U.S. Open champ Djokovic's "huge sigh of relief" after match point

In an exhilarating match, Novak Djokovic became a two-time U.S. Open champion Sunday night after defeating Roger Federer 6-4, 5-7, 6-4, 6-4.

This was the 28-year-old's third Grand Slam title of the season and the 10th Grand Slam title of his career. The world's No. 1 player is now seventh on the all-time list of men's singles champions.

"All the way to the last point, I didn't know if I'm gonna close out the match in four sets. I was actually serving for the match at 5-2 in the fourth set. [Federer] came back, he kept pushing, he kept making me play the last shots and that's why he's been out there and he's been the most successful player in the history of the Grand Slams," Djokovic said Monday on "CBS This Morning." "And I was fortunate enough to come up with some big, big serves to get me out of trouble in the last game. When I saw his last return going out, it was a huge sigh of relief and that's all it feels."

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Novak Djokovic of Serbia celebrates in the fourth set against Roger Federer of Switzerland during their men's singles final match at the U.S. Open Championships tennis tournament in New York, September 13, 2015.
Shannon Stapleton/REUTERS

The rain delay was an added challenge to the match.

"It kind of builds the pressure and expectations, and we were both tense coming into the court," Djokovic said.

"You don't know what's coming up next. Are we gonna go out on the court -- we're warming up, we're cooling down. And the court was a little bit also moist and I had a nasty fall at the beginning of the match as well," he added. "So it was very tense, but this is what you expect when you're playing in the Grand Slam finals against one of the biggest rivals."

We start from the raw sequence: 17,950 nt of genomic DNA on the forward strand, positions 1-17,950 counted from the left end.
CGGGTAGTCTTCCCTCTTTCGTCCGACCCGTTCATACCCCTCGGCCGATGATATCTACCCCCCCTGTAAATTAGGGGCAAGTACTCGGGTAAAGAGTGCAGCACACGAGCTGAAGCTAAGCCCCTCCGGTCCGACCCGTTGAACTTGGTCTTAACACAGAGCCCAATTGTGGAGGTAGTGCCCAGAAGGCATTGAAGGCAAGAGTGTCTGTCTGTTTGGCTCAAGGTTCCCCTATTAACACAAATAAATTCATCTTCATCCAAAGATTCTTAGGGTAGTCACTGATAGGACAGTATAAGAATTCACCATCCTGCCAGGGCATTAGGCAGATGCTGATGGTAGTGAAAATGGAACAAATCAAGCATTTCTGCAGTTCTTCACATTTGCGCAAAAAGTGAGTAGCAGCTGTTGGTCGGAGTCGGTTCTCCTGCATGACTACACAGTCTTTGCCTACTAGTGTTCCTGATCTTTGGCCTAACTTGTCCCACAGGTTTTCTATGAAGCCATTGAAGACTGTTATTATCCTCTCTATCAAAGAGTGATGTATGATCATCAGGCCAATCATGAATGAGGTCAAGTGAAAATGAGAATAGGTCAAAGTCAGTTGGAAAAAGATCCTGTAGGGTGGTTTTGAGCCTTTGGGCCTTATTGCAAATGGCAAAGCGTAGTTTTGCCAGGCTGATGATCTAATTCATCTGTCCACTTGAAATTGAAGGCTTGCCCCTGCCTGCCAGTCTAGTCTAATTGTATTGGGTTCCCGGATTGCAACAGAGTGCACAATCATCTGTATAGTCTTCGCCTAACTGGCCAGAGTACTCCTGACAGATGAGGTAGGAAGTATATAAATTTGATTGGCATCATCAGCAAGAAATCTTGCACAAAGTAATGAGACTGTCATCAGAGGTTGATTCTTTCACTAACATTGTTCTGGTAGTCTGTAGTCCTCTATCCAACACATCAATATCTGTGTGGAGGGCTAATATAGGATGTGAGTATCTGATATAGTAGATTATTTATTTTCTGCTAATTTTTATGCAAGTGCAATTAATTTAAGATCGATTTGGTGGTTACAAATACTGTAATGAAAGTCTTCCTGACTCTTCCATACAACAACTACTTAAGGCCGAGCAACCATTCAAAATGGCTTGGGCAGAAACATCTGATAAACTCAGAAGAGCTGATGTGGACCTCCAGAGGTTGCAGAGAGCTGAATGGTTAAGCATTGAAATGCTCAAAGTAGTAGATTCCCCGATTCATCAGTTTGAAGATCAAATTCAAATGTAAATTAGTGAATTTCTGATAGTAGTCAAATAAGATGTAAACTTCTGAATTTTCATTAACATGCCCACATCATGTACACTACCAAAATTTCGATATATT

The crowd at Arthur Ashe Stadium seemed to pull overwhelmingly for Federer, who holds 18 Grand Slam titles but had not made it to the U.S. Open finals since 2009. At certain points, they cheered when Djokovic made unforced errors.

However, Djokovic pulled through and said he was impressed with the 34-year-old Federer's recent form.

"At his age, after everything that he's achieved in his career, he keeps on going, still fights so hard. I mean, I played back-to-back Grand Slam finals against him in Wimbledon a few months ago and now [in the] U.S. Open, and I feel like he's improving his game as he goes along."

Fans and critics have been buzzing about Federer's latest innovative shot, the "SABR" (pronounced "saber"), or "Sneak Attack by Roger," where he returns the opponent's second serve by charging to the net and chipping the ball back, sometimes catching the opponent off-guard.

"From an opponent's perspective, it's not really pleasant when he comes and uses SABR, but, yeah, I mean, this is why he's a great champion. He has this commitment and dedication to the sport, and it's quite remarkable to be part of his era," Djokovic said.

"Roger, Nadal, Andy Murray and myself -- we keep on pushing each other's limits," Djokovic said. "We keep on looking for room for improvement in our game."

Djokovic credits his mental toughness to his parents who helped provide opportunities for him to train in midst of rocky circumstances.

"Especially during '90s and wars and economic crisis of Serbia, it was very difficult for them to actually create such circumstances for me to become a tennis player, so I owe great gratitude to them," he said.

He also credited his first tennis coach, Jelena Gencic, who died in 2013.

"She had a very holistic approach to tennis and to life. It was not only about tennis, it was about the way you - how you lead your lifestyle, you know the way you approach life in general," Djokovic said.